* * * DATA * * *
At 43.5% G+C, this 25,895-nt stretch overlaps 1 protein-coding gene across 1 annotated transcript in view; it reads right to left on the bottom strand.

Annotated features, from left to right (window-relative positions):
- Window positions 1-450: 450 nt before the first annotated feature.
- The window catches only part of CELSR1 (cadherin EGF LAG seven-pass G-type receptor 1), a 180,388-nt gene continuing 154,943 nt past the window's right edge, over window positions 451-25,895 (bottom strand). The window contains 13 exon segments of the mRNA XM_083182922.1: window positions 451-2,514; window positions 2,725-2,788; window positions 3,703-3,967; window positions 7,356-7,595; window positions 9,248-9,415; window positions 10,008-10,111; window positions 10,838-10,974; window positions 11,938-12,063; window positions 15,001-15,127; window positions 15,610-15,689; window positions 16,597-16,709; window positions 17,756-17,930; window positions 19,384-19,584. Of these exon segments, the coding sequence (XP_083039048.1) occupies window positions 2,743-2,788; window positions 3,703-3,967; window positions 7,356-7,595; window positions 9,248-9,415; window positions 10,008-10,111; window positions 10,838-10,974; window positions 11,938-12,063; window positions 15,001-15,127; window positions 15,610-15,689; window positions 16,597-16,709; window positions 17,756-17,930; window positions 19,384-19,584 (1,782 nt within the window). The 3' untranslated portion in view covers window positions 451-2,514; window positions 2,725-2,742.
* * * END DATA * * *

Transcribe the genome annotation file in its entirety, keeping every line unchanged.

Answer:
At 43.5% G+C, this 25,895-nt stretch overlaps 1 protein-coding gene across 1 annotated transcript in view; it reads right to left on the bottom strand.

Annotated features, from left to right (window-relative positions):
- Window positions 1-450: 450 nt before the first annotated feature.
- The window catches only part of CELSR1 (cadherin EGF LAG seven-pass G-type receptor 1), a 180,388-nt gene continuing 154,943 nt past the window's right edge, over window positions 451-25,895 (bottom strand). The window contains 13 exon segments of the mRNA XM_083182922.1: window positions 451-2,514; window positions 2,725-2,788; window positions 3,703-3,967; window positions 7,356-7,595; window positions 9,248-9,415; window positions 10,008-10,111; window positions 10,838-10,974; window positions 11,938-12,063; window positions 15,001-15,127; window positions 15,610-15,689; window positions 16,597-16,709; window positions 17,756-17,930; window positions 19,384-19,584. Of these exon segments, the coding sequence (XP_083039048.1) occupies window positions 2,743-2,788; window positions 3,703-3,967; window positions 7,356-7,595; window positions 9,248-9,415; window positions 10,008-10,111; window positions 10,838-10,974; window positions 11,938-12,063; window positions 15,001-15,127; window positions 15,610-15,689; window positions 16,597-16,709; window positions 17,756-17,930; window positions 19,384-19,584 (1,782 nt within the window). The 3' untranslated portion in view covers window positions 451-2,514; window positions 2,725-2,742.